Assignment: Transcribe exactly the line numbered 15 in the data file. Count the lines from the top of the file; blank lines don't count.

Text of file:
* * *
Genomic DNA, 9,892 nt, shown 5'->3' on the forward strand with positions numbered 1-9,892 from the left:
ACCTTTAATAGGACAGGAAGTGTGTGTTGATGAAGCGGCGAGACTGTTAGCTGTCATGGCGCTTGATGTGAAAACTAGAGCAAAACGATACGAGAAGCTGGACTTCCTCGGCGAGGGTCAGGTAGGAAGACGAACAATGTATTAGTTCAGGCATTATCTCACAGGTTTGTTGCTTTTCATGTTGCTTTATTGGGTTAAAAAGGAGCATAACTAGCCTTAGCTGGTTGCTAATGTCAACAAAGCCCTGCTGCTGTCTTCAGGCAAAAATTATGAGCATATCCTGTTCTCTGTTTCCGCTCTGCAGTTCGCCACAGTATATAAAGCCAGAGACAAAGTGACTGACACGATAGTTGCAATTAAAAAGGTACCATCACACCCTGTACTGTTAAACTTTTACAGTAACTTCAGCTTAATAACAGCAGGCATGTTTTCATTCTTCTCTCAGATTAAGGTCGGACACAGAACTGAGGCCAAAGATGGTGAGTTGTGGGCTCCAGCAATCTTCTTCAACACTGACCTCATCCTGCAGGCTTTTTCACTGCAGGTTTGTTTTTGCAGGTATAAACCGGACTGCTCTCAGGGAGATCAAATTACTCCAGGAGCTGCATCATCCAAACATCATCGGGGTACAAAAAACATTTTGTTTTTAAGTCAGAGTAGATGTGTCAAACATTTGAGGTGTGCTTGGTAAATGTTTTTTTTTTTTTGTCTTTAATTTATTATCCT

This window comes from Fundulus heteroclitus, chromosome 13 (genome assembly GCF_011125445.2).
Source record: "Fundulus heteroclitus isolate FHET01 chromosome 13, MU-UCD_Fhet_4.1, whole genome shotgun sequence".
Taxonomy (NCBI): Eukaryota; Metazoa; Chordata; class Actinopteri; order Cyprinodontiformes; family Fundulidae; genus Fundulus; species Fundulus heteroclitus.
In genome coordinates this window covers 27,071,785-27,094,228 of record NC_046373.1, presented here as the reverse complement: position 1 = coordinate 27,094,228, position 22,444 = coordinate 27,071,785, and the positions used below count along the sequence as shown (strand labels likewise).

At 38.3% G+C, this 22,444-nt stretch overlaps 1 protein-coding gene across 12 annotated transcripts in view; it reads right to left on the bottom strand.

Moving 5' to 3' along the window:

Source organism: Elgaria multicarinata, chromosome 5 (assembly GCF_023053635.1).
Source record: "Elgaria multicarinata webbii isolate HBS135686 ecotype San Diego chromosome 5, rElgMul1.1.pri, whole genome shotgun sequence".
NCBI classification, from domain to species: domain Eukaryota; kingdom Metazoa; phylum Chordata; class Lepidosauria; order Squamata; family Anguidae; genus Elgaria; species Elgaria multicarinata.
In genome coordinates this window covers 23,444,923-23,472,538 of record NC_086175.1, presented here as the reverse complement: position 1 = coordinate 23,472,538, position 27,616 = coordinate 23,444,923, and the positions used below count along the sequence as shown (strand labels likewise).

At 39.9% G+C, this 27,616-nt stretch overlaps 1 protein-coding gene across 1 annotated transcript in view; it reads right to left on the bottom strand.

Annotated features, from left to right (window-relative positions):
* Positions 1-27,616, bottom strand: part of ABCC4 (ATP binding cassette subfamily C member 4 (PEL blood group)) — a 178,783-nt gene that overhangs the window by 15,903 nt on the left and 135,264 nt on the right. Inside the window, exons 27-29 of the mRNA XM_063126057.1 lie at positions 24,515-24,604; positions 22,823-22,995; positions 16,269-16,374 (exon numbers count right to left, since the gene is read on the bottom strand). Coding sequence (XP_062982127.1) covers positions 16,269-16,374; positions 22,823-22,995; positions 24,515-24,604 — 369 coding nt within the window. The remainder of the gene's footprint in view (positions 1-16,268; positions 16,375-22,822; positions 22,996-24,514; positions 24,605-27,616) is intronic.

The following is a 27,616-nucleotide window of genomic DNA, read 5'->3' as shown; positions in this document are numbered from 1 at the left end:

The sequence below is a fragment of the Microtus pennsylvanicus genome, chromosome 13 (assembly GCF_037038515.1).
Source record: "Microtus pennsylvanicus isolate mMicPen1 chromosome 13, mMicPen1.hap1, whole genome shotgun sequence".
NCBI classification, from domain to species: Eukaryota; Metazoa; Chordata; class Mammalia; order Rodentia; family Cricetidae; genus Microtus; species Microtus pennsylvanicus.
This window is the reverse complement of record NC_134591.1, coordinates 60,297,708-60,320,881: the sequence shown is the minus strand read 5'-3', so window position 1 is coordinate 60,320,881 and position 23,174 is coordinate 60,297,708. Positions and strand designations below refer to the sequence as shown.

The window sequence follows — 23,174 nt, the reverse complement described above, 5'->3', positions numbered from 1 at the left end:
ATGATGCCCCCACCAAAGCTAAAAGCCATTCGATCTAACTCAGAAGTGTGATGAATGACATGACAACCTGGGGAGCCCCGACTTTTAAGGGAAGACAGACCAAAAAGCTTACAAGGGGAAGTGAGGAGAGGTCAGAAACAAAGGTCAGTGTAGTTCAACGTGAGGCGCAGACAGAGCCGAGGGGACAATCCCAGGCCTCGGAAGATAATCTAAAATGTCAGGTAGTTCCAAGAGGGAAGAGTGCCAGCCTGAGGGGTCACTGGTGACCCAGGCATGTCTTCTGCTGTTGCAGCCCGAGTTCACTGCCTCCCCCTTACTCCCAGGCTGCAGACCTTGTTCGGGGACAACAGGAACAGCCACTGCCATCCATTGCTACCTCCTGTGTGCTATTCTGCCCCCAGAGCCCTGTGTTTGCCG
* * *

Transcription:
* Positions 1-27,616, bottom strand: part of ABCC4 (ATP binding cassette subfamily C member 4 (PEL blood group)) — a 178,783-nt gene that overhangs the window by 15,903 nt on the left and 135,264 nt on the right. Inside the window, exons 27-29 of the mRNA XM_063126057.1 lie at positions 24,515-24,604; positions 22,823-22,995; positions 16,269-16,374 (exon numbers count right to left, since the gene is read on the bottom strand). Coding sequence (XP_062982127.1) covers positions 16,269-16,374; positions 22,823-22,995; positions 24,515-24,604 — 369 coding nt within the window. The remainder of the gene's footprint in view (positions 1-16,268; positions 16,375-22,822; positions 22,996-24,514; positions 24,605-27,616) is intronic.